About KTDRR's Registry of Systematic Reviews
What is the Registry of Systematic Reviews of Disability and Rehabilitation Research?
This Registry gathers in one place systematic reviews of research studies on disability and rehabilitation topics salient to researchers, persons with disabilities, their families, and service providers. The KTDRR collects systematic reviews for this Registry by searching online databases–such as The Cochrane Library–and grey literature. Systematic reviews published by the Cochrane Collaboration, the Campbell Collaboration, and the What Works Clearinghouse, as well as other published and unpublished reviews, are found in the Registry.
Registry inclusion criteria:
What are the inclusion rules for the registry?
The registry includes systematic reviews that are relevant to disability and rehabilitation research and that have been published since January 2003. It excludes items that are not relevant to disability and rehabilitation research.
How are records obtained?
The KTDRR collects systematic reviews for this registry by searching online databases and grey literature. The KTDRR also accepts contributions from researchers.
How do I contribute a systematic review to this Registry?
The KTDRR is collecting information on recently completed systematic reviews of disability or rehabilitation research for inclusion in this registry. To submit a systematic review for consideration, complete the online systematic review submission form or contact KTDRR@air.org. Reviews that have been published since January 2003 are eligible for inclusion. Each systematic review should include a structured abstract. Please indicate the NIDILRR grantee affiliation, if applicable.
What is a Registry?
A research registry is a system for collecting information on specific research studies and maintaining it in a structured record. For more information about registries see the KTDRR's Library of Knowledge Translation Resources.
How can I locate other research registries?
See the KTDRR's Library of Knowledge Translation Resources for assistance locating registries that focus on disability and rehabilitation research; health and function research; and systematic reviews of research.
What is grey literature?
Grey literature refers to papers, reports, technical notes or other documents produced and published by governmental agencies, academic institutions and other groups that are not distributed or indexed by commercial publishers. Many of these documents are difficult to locate and obtain. Grey literature is usually not subject to peer review, and must be scrutinized accordingly.
Information about systematic reviews:
What is a systematic review?
A systematic review can be defined as a review of primary research publications, that is produced using "the application of procedures that limit bias in the assembly, critical appraisal, and synthesis of all relevant studies on a particular topic. Systematic review procedures were developed in response to the need to avoid bias in the critical evaluation of research" (Stevens, 2001). Systematic reviews of treatments "objectively summarize large amounts of information, identify gaps in…research, and identify beneficial or harmful interventions" (Bero & Jadad, 1997, p. 37). Other systematic reviews may focus on primary research of diagnosis and assessment, or prognosis, or economic costs, systematically and objectively summarizing what is known (and what is unknown) in a particular area, and making recommendations for practice as indicated. Specific procedures and protocols distinguish systematic reviews from literature reviews and syntheses, which also summarize findings from multiple studies.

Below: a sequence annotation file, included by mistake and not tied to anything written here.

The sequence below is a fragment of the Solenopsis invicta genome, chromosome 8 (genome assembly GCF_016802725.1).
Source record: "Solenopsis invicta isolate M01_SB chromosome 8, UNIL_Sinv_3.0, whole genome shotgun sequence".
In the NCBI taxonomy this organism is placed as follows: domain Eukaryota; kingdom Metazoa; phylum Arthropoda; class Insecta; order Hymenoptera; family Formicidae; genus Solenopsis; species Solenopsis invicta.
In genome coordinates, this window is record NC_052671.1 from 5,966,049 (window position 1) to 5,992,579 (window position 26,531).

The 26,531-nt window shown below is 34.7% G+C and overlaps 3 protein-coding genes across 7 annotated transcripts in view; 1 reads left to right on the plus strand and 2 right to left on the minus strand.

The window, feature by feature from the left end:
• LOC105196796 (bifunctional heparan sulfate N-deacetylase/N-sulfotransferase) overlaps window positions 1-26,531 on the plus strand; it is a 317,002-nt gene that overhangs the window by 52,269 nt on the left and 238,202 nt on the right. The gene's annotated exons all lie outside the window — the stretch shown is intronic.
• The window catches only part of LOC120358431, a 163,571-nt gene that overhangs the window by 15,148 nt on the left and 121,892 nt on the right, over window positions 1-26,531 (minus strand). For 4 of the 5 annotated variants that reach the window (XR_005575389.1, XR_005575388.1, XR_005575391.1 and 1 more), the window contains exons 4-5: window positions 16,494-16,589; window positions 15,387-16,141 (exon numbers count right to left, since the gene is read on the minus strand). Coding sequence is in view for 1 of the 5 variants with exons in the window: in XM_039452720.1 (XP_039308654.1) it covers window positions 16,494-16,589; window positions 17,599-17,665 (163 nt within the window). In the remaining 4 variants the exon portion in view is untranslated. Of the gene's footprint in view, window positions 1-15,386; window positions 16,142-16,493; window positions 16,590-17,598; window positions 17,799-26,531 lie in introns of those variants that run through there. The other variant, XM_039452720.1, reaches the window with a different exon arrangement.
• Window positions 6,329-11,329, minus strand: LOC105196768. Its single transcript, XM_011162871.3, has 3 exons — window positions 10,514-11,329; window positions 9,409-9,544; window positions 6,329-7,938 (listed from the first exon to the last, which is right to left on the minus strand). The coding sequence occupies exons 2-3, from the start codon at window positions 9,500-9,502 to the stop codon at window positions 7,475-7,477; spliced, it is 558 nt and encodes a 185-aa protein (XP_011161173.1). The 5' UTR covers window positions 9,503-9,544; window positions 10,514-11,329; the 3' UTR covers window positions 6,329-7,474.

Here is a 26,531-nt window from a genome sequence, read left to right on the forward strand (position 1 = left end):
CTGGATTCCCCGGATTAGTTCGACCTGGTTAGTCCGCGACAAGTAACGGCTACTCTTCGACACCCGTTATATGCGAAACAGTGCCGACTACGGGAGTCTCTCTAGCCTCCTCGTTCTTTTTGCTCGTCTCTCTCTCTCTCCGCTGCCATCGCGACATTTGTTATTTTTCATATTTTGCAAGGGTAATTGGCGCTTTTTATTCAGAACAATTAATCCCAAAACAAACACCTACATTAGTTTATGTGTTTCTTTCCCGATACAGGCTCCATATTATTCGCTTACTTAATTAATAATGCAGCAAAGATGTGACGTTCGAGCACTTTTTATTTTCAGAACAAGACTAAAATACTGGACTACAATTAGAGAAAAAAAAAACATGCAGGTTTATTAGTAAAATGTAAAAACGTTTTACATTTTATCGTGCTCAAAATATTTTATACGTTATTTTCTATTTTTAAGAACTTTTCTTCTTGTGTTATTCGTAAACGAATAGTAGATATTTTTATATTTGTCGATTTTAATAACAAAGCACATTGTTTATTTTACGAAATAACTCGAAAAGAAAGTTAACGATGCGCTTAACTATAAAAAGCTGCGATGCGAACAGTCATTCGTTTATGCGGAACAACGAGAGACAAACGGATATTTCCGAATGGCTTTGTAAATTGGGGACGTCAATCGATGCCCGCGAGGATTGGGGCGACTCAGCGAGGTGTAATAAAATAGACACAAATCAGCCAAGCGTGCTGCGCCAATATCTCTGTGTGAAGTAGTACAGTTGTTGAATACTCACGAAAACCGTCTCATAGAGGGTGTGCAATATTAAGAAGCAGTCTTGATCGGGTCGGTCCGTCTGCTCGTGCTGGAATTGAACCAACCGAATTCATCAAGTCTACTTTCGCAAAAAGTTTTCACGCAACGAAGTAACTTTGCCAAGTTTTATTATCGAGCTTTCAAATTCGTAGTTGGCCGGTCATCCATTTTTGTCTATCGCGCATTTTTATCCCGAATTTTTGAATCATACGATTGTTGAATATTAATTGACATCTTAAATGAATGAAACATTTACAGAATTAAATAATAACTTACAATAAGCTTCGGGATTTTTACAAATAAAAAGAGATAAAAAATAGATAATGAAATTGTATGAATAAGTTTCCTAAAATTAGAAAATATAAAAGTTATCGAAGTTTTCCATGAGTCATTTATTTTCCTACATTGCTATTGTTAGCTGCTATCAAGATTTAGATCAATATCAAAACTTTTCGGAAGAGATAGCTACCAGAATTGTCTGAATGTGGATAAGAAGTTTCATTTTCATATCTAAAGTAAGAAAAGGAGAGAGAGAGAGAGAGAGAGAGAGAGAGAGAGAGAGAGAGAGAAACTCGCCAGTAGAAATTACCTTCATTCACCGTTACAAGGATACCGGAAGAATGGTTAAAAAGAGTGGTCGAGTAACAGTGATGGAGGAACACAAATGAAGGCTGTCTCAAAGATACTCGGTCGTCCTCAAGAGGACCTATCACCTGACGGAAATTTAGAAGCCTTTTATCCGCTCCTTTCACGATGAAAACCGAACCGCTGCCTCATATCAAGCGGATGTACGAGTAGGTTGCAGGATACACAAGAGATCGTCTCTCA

Bero, L. A., & Jadad, A., R. (1997). How consumers and policymakers can use systematic reviews for decision-making. Annals of Internal Medicine, 127(1), 37-42.
Stevens, K. R. (2001). Systematic reviews: The heart of evidence-based practice. AACN Clinical Issues: Advanced Practice in Acute & Critical Care, 12(4), 529-538.
What are the benefits of systematic reviews?
Systematic reviews can be useful because their resulting evidence base can provide valid, reliable information regarding "what works" in a particular context. Registries can provide researchers, consumers, and practitioners with powerful search engines for finding answers to questions in a format customized to the users' needs.
Systematic reviews provide practitioners a vehicle to gain access to such pre-filtered evidence. Essentially, systematic reviews aim to synthesize the results of multiple original studies by using strategies that delimit bias (Cook, Mulrow, & Haynes, 1997). According to Petticrew and Roberts (2006), systematic reviews "adhere closely to a set of scientific methods that explicitly aim to limit systematic error (bias), mainly attempting to identify, appraise and synthesize all relevant studies (of whatever design) in order to answer a particular question (or set of questions)" (p. 9). Systematic reviews substantially reduce the time and expertise it would take to locate and subsequently appraise and synthesize individual studies.
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